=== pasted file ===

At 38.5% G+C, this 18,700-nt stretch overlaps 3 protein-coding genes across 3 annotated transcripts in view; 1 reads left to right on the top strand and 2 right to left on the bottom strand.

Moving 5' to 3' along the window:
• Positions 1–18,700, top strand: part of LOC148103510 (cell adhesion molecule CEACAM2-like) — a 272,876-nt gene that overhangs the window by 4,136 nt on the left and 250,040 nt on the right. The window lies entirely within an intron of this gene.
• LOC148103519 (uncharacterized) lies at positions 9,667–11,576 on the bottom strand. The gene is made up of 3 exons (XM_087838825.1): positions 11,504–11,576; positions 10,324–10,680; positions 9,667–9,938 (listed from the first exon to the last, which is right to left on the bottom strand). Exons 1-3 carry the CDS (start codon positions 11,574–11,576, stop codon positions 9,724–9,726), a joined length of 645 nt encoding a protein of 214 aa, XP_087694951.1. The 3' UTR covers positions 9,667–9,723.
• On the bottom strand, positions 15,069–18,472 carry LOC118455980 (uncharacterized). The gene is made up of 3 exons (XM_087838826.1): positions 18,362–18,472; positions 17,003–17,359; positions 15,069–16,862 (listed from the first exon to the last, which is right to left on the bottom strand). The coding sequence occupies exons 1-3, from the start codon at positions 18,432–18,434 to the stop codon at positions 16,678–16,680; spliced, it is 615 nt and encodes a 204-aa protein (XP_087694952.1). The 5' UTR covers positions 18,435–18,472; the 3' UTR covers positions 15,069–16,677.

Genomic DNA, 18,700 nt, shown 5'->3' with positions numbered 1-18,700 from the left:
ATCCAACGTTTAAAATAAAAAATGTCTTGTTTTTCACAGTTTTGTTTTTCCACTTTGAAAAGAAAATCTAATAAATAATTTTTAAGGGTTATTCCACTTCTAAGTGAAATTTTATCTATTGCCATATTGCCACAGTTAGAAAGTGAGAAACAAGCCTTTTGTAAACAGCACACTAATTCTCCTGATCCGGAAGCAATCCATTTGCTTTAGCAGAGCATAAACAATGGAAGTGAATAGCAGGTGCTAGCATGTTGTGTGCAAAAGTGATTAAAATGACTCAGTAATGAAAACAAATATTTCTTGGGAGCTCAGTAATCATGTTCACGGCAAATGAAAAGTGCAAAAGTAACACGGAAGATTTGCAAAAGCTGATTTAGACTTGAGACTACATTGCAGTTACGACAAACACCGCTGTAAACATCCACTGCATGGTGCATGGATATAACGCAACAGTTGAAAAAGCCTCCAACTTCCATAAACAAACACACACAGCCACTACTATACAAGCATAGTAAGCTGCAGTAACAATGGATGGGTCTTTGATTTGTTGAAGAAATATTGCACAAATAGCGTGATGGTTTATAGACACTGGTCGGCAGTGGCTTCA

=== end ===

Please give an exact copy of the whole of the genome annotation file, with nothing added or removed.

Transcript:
At 38.5% G+C, this 18,700-nt stretch overlaps 3 protein-coding genes across 3 annotated transcripts in view; 1 reads left to right on the top strand and 2 right to left on the bottom strand.

Moving 5' to 3' along the window:
• Positions 1–18,700, top strand: part of LOC148103510 (cell adhesion molecule CEACAM2-like) — a 272,876-nt gene that overhangs the window by 4,136 nt on the left and 250,040 nt on the right. The window lies entirely within an intron of this gene.
• LOC148103519 (uncharacterized) lies at positions 9,667–11,576 on the bottom strand. The gene is made up of 3 exons (XM_087838825.1): positions 11,504–11,576; positions 10,324–10,680; positions 9,667–9,938 (listed from the first exon to the last, which is right to left on the bottom strand). Exons 1-3 carry the CDS (start codon positions 11,574–11,576, stop codon positions 9,724–9,726), a joined length of 645 nt encoding a protein of 214 aa, XP_087694951.1. The 3' UTR covers positions 9,667–9,723.
• On the bottom strand, positions 15,069–18,472 carry LOC118455980 (uncharacterized). The gene is made up of 3 exons (XM_087838826.1): positions 18,362–18,472; positions 17,003–17,359; positions 15,069–16,862 (listed from the first exon to the last, which is right to left on the bottom strand). The coding sequence occupies exons 1-3, from the start codon at positions 18,432–18,434 to the stop codon at positions 16,678–16,680; spliced, it is 615 nt and encodes a 204-aa protein (XP_087694952.1). The 5' UTR covers positions 18,435–18,472; the 3' UTR covers positions 15,069–16,677.

Genomic DNA, 18,700 nt, shown 5'->3' with positions numbered 1-18,700 from the left:
ATCCAACGTTTAAAATAAAAAATGTCTTGTTTTTCACAGTTTTGTTTTTCCACTTTGAAAAGAAAATCTAATAAATAATTTTTAAGGGTTATTCCACTTCTAAGTGAAATTTTATCTATTGCCATATTGCCACAGTTAGAAAGTGAGAAACAAGCCTTTTGTAAACAGCACACTAATTCTCCTGATCCGGAAGCAATCCATTTGCTTTAGCAGAGCATAAACAATGGAAGTGAATAGCAGGTGCTAGCATGTTGTGTGCAAAAGTGATTAAAATGACTCAGTAATGAAAACAAATATTTCTTGGGAGCTCAGTAATCATGTTCACGGCAAATGAAAAGTGCAAAAGTAACACGGAAGATTTGCAAAAGCTGATTTAGACTTGAGACTACATTGCAGTTACGACAAACACCGCTGTAAACATCCACTGCATGGTGCATGGATATAACGCAACAGTTGAAAAAGCCTCCAACTTCCATAAACAAACACACACAGCCACTACTATACAAGCATAGTAAGCTGCAGTAACAATGGATGGGTCTTTGATTTGTTGAAGAAATATTGCACAAATAGCGTGATGGTTTATAGACACTGGTCGGCAGTGGCTTCA